about 3 months ago

Physical Media: Down, But Maybe Not Out

Average Re:Streaming still not an option in many places (116 comments)

Yep. I can name numerous friends and family in rural spots where internet is either Excede, Hughes, or 4G stick. Without exception, they all have a physical-disc NetFlix subscription.

about 3 months ago

Google Fiber: No Charge For Peering, No Fast Lanes

Average Because they compete (238 comments)

"So why does Netflix have to pay?"

Because Netflix competes with Comcast/TWC/AT&T's ka-ching buckets-of-money-spinning video distribution platforms. If Netflix gets popular enough, Comcast is reduced to a dumb internet pipe for $50 a month (profit of $5), not a primarily a video provider ($100+ bills, profits of $20+).

Which is the problem. If Comcast *were* an internet-tube provider (only), they'd generally be pro-peering. They might try to charge Netflix some (they like money), if the market would bear it, but mostly it's to their advantage to peer. However, most of the ISPs in the US are not pure-internet providers, so if Comcast video can use Comcast internet to hamstring Netflix, that's a natural reaction.

about 4 months ago

Are DVDs Inconvenient On Purpose?

Average Rural (490 comments)

Several other people have mentioned it, but there's a lot of off-decent-broadband people out there (get online via satellite or cell-stick). These rural households may only be 5-7% of the nation, but since you see red envelopes in *almost every* country house I'm ever in, it wouldn't surprise me if they make up 15-20% of Netflix's customer base.

about 6 months ago

AT&T Exec Calls Netflix "Arrogant" For Expecting Net Neutrality

Average Re:Reality (466 comments)

"A Federal law to make local monopoly franchises granted by government illegal would be a good start...".

Congress did that. In 1996. There is no local monopoly franchise in your local community. There is, de facto, an economic monopoly/weak duopoly. And in many cases, local governments are actively hostile to competition (because they make a lot from franchise fees from the incumbents and don't want prices to fall). But, what you're asking for? Happened. Is old enough to graduate high school this year.

about 6 months ago

AT&T Exec Calls Netflix "Arrogant" For Expecting Net Neutrality

Average Re:Start the supplanting already (466 comments)

Great and all. Marvelous.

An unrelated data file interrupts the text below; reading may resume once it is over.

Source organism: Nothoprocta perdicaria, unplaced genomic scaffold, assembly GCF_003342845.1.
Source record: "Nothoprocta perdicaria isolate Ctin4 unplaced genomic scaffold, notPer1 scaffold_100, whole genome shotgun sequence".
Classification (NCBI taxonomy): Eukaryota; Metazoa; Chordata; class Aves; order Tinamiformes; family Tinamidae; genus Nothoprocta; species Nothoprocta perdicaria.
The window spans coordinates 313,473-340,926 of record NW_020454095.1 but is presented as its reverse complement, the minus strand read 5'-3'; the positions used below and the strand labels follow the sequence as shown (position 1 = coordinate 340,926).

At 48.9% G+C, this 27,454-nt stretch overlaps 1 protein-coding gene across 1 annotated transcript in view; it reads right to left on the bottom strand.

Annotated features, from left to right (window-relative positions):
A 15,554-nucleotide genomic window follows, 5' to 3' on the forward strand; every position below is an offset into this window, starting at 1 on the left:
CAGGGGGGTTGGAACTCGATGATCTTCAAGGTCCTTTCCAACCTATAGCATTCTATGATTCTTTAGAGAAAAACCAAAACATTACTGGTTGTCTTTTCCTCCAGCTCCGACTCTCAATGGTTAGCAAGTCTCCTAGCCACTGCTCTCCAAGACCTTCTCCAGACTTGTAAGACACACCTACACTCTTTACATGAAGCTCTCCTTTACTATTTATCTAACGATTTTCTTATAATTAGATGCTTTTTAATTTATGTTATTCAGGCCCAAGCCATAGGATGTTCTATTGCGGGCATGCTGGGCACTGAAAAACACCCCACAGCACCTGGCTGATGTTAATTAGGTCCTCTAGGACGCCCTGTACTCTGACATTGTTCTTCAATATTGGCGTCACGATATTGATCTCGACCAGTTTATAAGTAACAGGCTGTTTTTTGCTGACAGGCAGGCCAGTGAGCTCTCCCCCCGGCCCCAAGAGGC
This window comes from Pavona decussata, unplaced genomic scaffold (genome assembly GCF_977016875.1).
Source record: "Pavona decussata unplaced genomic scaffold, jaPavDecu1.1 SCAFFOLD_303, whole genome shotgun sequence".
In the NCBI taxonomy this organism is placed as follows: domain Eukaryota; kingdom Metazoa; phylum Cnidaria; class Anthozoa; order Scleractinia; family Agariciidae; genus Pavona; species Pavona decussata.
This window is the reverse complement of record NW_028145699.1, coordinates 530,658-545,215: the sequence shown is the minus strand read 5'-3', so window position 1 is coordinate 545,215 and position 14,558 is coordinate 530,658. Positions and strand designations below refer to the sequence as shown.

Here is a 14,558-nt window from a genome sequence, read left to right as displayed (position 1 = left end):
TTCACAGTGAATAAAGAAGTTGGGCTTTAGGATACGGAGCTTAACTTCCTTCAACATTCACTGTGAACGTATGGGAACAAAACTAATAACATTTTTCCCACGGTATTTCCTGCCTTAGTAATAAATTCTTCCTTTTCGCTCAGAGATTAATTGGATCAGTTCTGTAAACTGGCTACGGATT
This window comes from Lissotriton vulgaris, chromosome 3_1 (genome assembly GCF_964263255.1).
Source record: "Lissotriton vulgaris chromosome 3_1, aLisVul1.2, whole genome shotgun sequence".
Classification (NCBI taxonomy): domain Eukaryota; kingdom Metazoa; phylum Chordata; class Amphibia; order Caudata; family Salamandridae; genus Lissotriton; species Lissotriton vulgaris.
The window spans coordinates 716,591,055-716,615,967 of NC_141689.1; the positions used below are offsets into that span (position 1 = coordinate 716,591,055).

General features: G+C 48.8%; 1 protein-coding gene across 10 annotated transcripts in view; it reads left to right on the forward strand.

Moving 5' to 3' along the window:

The problem is, there's ALWAYS going to be "the next thing, it's in the lab now". Meanwhile, AT&T dutifully mails me a postcard each month inviting me to switch to the best thing they have to offer here. The exact same 1.5Mb ADSL they rolled out in late 1999 over JFK-era copper.

The SOTA will always keep going up. Nature of things. By the time we overbuild the top 100 metros (with two generations of improvement in the meantime), we'll presumably have off-the-shelf quantum networking components. Que sera sera. Or, if they don't do it, AT&T will be offering me 1.5Mb over copper in 2022. And increasing the chocolate, ahem bit ration to 50GB.

about 6 months ago

AT&T Exec Calls Netflix "Arrogant" For Expecting Net Neutrality

Average Re:Oh, the Copper-Squatters club. (466 comments)

Straight letter-of-the-law, there's no exclusive right to lay copper wires anywhere in the US. No franchise agreements since the Telecommunications Act of 1996 passed are allowed to be exclusive. This theoretically supercedes state, local, and even HOA/apartment management policy.

Now, again, the reality on the ground is very different. Cities can make it very easy for a competitor to come in. Or they can make it almost impossible (not allowing access rights similar to the incumbents, demanding almost-instant universal coverage (while AT&T offers U-Verse on some blocks and 768/128 ADSL in poorer neighborhoods and calls it 'universal coverage')). But, that's on your local and state governments to get over (but, remember, Comcast and AT&T spend a lot of money to keep those roadblocks coming). The Feds opened up the market years ago.

about 5 months ago

AT&T Exec Calls Netflix "Arrogant" For Expecting Net Neutrality

Average Start the supplanting already (466 comments)

Google Fiber, meet Netflix. Netflix, Google Fiber. Amazon Web Services, you in? Apple?